I had another theme in mind for last week’s post, but what follows begged to be written. In fact, I attempted to comply on what would have been my dear husband’s 60th birthday since it wasn’t possible to regale him with a surprise party as I would have preferred. Instead, I opened the drawer of memories surrounding our life together and tenderly extracted a few to savor. I asked others to share their recollections. By the end of the day, my efforts to celebrate Ray’s life brought about an unanticipated consequence. I was overwhelmed with sorrow, having been reminded of all I lost on a warm spring evening nearly 21 years ago, when Ray died a few weeks after his 39th birthday.
In the ensuing days, I’ve regained a more balanced perspective and can unequivocally say with Alfred Lord Tennyson, “’Tis better to have loved and lost than never to have loved at all.’” Thus, I’m finally ready to record my reminiscences.
Ray entered the world in a small South Dakota farming community on February 6, 1958, the sixth of seven siblings. From what I’ve been told, he was a good kid who didn’t give his mom or his teachers any trouble. He loved animals and even thought about going to veterinary school, though I, somewhat selfishly, am glad he chose horticulture instead. Not only did his decision eventually lead him to study in Delaware, where our paths crossed, but it contributed significantly to my own passion for plants years later.
We met at a church-sponsored singles group, attending for the first time on the same night. I watched as Ray interacted with other attendees throughout the fellowship time, listening with interest to their various tales. When we finally had a chance to talk, his kindness and warmth were evident. After several months of persistent pursuit by this handsome young man, I was won over by his gift of a single red rose on my birthday in December and we began dating in earnest. With the blessing of our families and friends, we became engaged shortly before my next birthday and were wed the following August.
I struggled in those early months as we adjusted to married life. As an only child and an introvert, I wasn’t accustomed to sharing space with anyone else on a full-time basis. Nevertheless, Ray patiently accepted my shortcomings and God in his goodness gradually knit us together as one.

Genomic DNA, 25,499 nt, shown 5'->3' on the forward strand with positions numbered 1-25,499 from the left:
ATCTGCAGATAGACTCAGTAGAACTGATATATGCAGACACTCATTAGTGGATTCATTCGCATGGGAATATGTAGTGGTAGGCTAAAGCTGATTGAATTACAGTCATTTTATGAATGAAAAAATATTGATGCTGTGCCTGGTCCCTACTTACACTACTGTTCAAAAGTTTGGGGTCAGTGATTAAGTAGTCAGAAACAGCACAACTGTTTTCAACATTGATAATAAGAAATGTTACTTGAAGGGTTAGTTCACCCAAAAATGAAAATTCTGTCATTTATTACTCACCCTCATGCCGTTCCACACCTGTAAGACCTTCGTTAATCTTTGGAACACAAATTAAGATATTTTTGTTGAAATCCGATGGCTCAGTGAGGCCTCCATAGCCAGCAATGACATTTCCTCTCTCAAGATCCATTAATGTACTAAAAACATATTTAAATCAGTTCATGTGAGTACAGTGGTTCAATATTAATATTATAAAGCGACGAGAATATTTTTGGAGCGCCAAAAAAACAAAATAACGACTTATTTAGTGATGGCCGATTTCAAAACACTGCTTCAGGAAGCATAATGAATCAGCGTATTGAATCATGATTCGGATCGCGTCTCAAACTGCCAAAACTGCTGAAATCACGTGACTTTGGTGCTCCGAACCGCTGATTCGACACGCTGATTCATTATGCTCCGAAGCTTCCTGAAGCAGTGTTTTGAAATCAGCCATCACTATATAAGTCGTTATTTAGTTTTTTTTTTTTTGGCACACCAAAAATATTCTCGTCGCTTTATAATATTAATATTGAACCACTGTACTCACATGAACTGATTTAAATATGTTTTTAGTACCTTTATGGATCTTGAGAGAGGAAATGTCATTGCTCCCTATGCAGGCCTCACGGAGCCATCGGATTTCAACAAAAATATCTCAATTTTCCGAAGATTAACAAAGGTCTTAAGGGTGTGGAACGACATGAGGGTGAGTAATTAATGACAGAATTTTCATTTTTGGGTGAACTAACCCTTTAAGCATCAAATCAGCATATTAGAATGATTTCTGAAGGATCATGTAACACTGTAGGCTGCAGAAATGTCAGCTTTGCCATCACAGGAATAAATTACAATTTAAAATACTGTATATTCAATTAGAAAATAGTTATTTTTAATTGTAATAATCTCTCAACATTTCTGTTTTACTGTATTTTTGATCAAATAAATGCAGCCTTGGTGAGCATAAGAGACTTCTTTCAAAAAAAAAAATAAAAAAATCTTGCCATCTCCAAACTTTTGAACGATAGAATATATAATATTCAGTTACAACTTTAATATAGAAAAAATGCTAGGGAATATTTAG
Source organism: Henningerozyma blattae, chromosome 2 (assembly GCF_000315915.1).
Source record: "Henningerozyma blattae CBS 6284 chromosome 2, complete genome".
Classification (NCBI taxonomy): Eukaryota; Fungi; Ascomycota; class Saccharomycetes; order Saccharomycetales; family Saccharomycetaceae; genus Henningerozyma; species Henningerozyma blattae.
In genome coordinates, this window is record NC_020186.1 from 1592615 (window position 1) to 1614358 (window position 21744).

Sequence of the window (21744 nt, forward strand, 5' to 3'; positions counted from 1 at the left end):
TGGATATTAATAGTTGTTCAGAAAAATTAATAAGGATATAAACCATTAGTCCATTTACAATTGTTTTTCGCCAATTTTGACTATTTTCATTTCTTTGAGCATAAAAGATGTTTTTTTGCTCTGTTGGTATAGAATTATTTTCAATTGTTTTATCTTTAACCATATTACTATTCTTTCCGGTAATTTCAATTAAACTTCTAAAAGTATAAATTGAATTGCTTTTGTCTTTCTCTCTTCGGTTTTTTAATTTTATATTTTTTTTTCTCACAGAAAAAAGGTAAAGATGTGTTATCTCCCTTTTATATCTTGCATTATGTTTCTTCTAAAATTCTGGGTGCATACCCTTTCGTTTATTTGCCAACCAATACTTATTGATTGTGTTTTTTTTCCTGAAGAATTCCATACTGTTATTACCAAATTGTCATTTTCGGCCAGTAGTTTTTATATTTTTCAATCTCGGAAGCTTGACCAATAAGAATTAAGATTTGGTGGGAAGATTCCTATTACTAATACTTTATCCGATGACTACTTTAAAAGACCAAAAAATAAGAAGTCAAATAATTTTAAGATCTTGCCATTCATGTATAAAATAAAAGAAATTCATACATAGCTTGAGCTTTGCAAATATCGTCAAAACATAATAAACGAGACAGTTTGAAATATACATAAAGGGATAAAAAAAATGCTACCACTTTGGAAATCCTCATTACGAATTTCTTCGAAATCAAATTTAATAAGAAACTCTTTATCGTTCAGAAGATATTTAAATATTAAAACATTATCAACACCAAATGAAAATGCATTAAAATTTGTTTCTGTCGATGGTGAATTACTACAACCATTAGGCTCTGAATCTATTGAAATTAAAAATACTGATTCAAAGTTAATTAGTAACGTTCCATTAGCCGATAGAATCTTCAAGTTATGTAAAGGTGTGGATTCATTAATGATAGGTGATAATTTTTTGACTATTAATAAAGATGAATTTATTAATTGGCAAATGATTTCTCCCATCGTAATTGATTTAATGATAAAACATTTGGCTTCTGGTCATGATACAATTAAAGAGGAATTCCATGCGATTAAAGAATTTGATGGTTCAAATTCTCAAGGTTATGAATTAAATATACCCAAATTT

We purchased a townhouse in 1984, welcomed our first daughter in 1986, and moved to a single-family home shortly after the birth of our second daughter in 1989. Ever-supportive, Ray was all-in when it came to our relocation to Georgia in 1992, a move precipitated by my employer. We were partners, working demanding jobs and raising our girls, teaming up to tackle the to-dos required to keep our household running. Until April 19, 1997 when it all came to an end.
Or did it? At Ray’s funeral, one of our pastors said he hadn’t accomplished anything that brought him great fame or world renown. Not many of us do. But, as Rev. Allen went on to say, Ray was a godly man, who consistently lived his faith, who could be counted on by those who depended on him. As they shared their recollections last week, friends from Ray’s grade-school years through his adulthood recalled the same qualities – kindness, a warm smile, a gentle soul, an unforgettable laugh. A well-lived life affects others for good, no matter the size of our sphere of influence.
I am forever grateful for the gift of Ray’s presence in my life. I wish it had been so much longer, but I’ve come to realize it is a gift with lasting significance, one that has begotten many other gifts. Our wonderful daughters top the list. Sure, I might have married someone else and even had two girls. But they wouldn’t be Mary with Ray’s beautiful brown eyes, or Jessie with his sense of humor. Furthermore, Ray’s unconditional love changed how I viewed myself, his steadying influence kept me grounded in truth and his death caused me to depend on God like never before. They still do.
Ray was a kind, godly, gentle man whose life displayed the fruits of the Spirit. But he wasn’t perfect. Scripture makes it clear only One has lived a sinless life. Moreover, He did it on our behalf, so that we might partake of his righteousness and be reconciled to God. Ray believed that. I believe that. Thus I look forward to being reunited some sweet day. In fact, I hope Ray and I will get to work and worship side by side in God’s perfect garden.
Lord, thank you for your many good gifts, including love and relationships and precious people like Ray. May we be life-givers as he was, impacting others for good and pointing them to Jesus, the greatest gift of all.
 Ray was only 5 years old when his father passed away suddenly of a heart attack shortly before his 41st birthday.
 For more on our courtship, see “A single red rose” in Archives, December 2014.
 Genesis 2:18-24
 Galatians 5:22-23
 Romans 5:1-11
 1 John 3:18
2 thoughts on “A well-lived life”
As usual, beautifully written, but the sentiment is so genuine. Thank you for reaching down into your grief and blessing so many.
Thank you, Sharon. This was a difficult piece to write, but I recently read about being good stewards of even our losses. I wanted to celebrate Ray as well as God’s faithfulness across the years since He called him Home.